The three battalions united soon came under the fire of the 4th Alabama Infantry and presently of the 9th Georgia Infantry finding no exit to the south they turned to the east and charged the 15th Alabama Infantry which answered a summons to surrender by a destructive musketry fire. Those unhurt escaping mostly to the south.

This memorial signalizes the valor of the officers and the men of the First Vermont Cavalry who here paid to the nation the uttermost tribute of devotion.

July 4 Monterey Gap
July 5 Smithburg, Md.,
July 6 Hagerstown
July 8 Boonsboro
July 11-13 Hagerstown
July 14 Falling Water
August Attached to 2nd Brigade, 3rd Division, Cavalry Corps, Army of the Potomac
August 25 King George Court House
September 1 Lamb’s Creek Church
September 1-3 Expedition to Port Conway
September 13-17 Advance from the Rappahannock to the Rapidan
September 13 Culpeper Court House
September 14 Somerville Ford
September 21-23 Reconnaissance across the Rapidan
September 26 Richard’s Ford
October 9-22 Bristoe Campaign
October 10 James City and Bethesda Church
October 11 Brandy Station and near Culpeper
October 14 and 19 Gainesville
October 17-18 Groveton
October 19 Catlett’s Station and Buckland’s Mills
November 4 Falmouth
November 7-8 Advance to the Rappahannock
November 26-December 2
Mine Run Campaign
November 26 Morton’s Ford
November 26-27 Raccoon Ford
February 6-7 Demonstration on the Rapidan
February 28-March 4 Kilpatrick’s Raid on Richmond
March 1 Fortifications of Richmond and near Atlee’s
March 2 Old Church
May-June Campaign from the Rapidan to the James
May 4 Near Chancellorsville
May 5 Craig’s Meeting House
May 5-7 Wilderness (Company M)
May 5-6 & May 7-8 Todd’s Tavern
May 8 Alsop’s Farm, Spotsylvania
May 9-24
Sheridan’s Raid from Todd’s Tavern to James River
May 9 North Anna River
May 11
Ground Squirrel Church and Yellow Tavern
May 12 Brook Church or Richmond Fortifications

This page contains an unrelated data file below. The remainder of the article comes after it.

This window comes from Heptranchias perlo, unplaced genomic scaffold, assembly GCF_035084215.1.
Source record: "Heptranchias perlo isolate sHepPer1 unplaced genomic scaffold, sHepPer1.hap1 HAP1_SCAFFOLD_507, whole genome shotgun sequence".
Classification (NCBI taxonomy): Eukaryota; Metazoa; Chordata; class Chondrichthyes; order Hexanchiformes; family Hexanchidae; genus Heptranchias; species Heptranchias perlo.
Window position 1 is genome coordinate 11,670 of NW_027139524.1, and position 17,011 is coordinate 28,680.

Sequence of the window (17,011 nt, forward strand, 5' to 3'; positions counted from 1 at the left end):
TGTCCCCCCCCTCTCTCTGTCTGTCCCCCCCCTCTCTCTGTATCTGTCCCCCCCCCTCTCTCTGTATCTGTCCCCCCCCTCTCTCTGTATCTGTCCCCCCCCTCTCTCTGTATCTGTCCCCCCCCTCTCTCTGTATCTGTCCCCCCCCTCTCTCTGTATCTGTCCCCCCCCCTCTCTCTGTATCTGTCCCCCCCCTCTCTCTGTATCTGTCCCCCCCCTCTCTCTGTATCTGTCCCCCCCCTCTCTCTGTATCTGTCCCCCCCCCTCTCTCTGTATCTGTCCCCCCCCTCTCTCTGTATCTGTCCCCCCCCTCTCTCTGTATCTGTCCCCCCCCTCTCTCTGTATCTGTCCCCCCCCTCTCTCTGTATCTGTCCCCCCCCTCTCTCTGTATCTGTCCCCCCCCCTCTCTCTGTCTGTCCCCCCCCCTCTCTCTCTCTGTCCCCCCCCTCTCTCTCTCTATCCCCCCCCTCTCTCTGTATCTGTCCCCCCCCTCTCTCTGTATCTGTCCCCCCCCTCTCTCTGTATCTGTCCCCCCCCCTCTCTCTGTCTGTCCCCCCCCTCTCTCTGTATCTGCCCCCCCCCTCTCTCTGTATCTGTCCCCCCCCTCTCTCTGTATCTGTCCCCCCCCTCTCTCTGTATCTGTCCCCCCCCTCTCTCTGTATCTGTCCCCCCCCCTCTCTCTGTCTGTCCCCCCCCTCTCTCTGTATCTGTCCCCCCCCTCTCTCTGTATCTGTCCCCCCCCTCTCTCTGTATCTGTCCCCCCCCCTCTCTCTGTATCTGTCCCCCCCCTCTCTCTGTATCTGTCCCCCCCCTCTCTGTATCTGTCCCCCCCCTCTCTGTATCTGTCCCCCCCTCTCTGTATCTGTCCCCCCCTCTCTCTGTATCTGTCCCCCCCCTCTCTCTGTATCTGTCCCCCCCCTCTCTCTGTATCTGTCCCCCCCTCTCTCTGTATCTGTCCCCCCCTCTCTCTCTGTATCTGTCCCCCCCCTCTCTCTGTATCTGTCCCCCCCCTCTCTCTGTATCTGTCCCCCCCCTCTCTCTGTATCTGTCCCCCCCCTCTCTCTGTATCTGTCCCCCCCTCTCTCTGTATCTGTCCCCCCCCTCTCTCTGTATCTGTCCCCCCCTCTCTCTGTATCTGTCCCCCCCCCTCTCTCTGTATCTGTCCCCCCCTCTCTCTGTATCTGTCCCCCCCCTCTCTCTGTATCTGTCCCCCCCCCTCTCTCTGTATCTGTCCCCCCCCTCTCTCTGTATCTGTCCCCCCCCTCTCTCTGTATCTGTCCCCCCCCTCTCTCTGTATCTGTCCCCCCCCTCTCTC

May 26-28 Line of the Pamunkey
May 27 Demonstration on Little River
May 27 Salem Church
May 28-31 On line of the Totopotomoy
May 30 Ashland
May 31 Mechump’s Creek
May 31-June 1 Cold Harbor
June 1 Ashland
June 2 Gaines’ Mill and Totopotomoy
June 3 Haw’s Shop
June 3 Sumner’s Upper Bridge
June 4 Salem Church
June 12 White Oak Swamp
June 13 Riddell’s Shop
June 15 Malvern Hill
June 22-30 Wilson’s Raid on South Side & Danville Railroad
June 22 Ream’s Station
June 23 Near Nottaway Court House
June 23 Black and White Station
June 25 Staunton Bridge or Roanoke Station
June 28-29 Sappony Church or Stony Creek
June 29 Ream’s Station
July-August Siege of Petersburg
August 7-November 28
Sheridan’s Shenandoah Valley Campaign
August 17 Winchester
August 25 Kearneysville
September 7 Near Brucetown and Winchester
September 19-20
Third Battle of Winchester (Battle of Opequan) and Near Cedarville
September 21 Front Royal
September 22 Milford
September 22 Fisher’s Hill
September 29 Waynesboro
October 7 Columbia Furnace and Back Road, near Strasburg
October 8-9
Tom’s Brook, “Woodstock Races”
October 9 Mount Olive
October 19
Battle of Cedar Creek
November 10 Near Kernstown
November 12 Newtown and Cedar Creek
November 22 Rude’s Hill, near Mt. Jackson
December 19-22 Expedition to Lacy Springs
December 21 Lacy Springs
February 27-March 25 Sheridan’s Raid
March 2 Waynesboro
March 2 Occupation of Staunton
March 3 Occupation of Charlottesville
March 28-April 9 Appomattox Campaign
March 30-31 Dinwiddie Court House
April 1
Five Forks
April 2 Scott’s Corners
April 3 Namozine Church
April 6
Sailor’s Creek
April 8 Appomattox Station
April 9
Appomattox Court House

Surrender of Lee and his army.

April 24-29 Expedition to Danville
May 10-15 March to Washington, D.C.
May 23 Grand Review
June to August Frontier duty at Champlain, N.Y.
November 18 Non-Veterans mustered out
August 9 Regiment mustered out